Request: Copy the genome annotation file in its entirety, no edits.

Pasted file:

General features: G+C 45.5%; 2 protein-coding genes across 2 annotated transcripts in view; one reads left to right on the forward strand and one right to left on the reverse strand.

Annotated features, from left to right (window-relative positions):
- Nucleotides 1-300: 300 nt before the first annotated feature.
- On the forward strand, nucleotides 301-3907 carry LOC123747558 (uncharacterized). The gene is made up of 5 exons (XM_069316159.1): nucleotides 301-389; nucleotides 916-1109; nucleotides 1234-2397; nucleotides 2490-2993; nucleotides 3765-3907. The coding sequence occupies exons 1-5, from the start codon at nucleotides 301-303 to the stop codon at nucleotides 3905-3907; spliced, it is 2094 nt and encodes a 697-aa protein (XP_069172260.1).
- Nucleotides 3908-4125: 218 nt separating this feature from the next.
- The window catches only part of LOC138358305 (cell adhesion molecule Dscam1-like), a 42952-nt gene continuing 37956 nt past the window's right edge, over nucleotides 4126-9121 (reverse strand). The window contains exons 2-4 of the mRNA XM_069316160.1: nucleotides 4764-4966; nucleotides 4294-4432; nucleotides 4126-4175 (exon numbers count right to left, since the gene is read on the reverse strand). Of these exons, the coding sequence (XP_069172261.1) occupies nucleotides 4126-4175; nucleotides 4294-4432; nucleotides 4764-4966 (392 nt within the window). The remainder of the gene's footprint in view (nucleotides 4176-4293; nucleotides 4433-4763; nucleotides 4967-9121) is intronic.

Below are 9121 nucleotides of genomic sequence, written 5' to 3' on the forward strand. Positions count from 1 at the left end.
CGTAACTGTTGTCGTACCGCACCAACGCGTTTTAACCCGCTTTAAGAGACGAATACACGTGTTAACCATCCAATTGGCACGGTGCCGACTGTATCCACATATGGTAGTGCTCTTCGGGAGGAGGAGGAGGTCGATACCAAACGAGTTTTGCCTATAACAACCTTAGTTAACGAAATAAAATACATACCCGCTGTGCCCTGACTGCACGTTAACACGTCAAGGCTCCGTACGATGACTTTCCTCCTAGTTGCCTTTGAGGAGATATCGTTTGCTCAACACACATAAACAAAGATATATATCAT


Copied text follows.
General features: G+C 45.5%; 2 protein-coding genes across 2 annotated transcripts in view; one reads left to right on the forward strand and one right to left on the reverse strand.

Annotated features, from left to right (window-relative positions):
- Nucleotides 1-300: 300 nt before the first annotated feature.
- On the forward strand, nucleotides 301-3907 carry LOC123747558 (uncharacterized). The gene is made up of 5 exons (XM_069316159.1): nucleotides 301-389; nucleotides 916-1109; nucleotides 1234-2397; nucleotides 2490-2993; nucleotides 3765-3907. The coding sequence occupies exons 1-5, from the start codon at nucleotides 301-303 to the stop codon at nucleotides 3905-3907; spliced, it is 2094 nt and encodes a 697-aa protein (XP_069172260.1).
- Nucleotides 3908-4125: 218 nt separating this feature from the next.
- The window catches only part of LOC138358305 (cell adhesion molecule Dscam1-like), a 42952-nt gene continuing 37956 nt past the window's right edge, over nucleotides 4126-9121 (reverse strand). The window contains exons 2-4 of the mRNA XM_069316160.1: nucleotides 4764-4966; nucleotides 4294-4432; nucleotides 4126-4175 (exon numbers count right to left, since the gene is read on the reverse strand). Of these exons, the coding sequence (XP_069172261.1) occupies nucleotides 4126-4175; nucleotides 4294-4432; nucleotides 4764-4966 (392 nt within the window). The remainder of the gene's footprint in view (nucleotides 4176-4293; nucleotides 4433-4763; nucleotides 4967-9121) is intronic.

Below are 9121 nucleotides of genomic sequence, written 5' to 3' on the forward strand. Positions count from 1 at the left end.
CGTAACTGTTGTCGTACCGCACCAACGCGTTTTAACCCGCTTTAAGAGACGAATACACGTGTTAACCATCCAATTGGCACGGTGCCGACTGTATCCACATATGGTAGTGCTCTTCGGGAGGAGGAGGAGGTCGATACCAAACGAGTTTTGCCTATAACAACCTTAGTTAACGAAATAAAATACATACCCGCTGTGCCCTGACTGCACGTTAACACGTCAAGGCTCCGTACGATGACTTTCCTCCTAGTTGCCTTTGAGGAGATATCGTTTGCTCAACACACATAAACAAAGATATATATCAT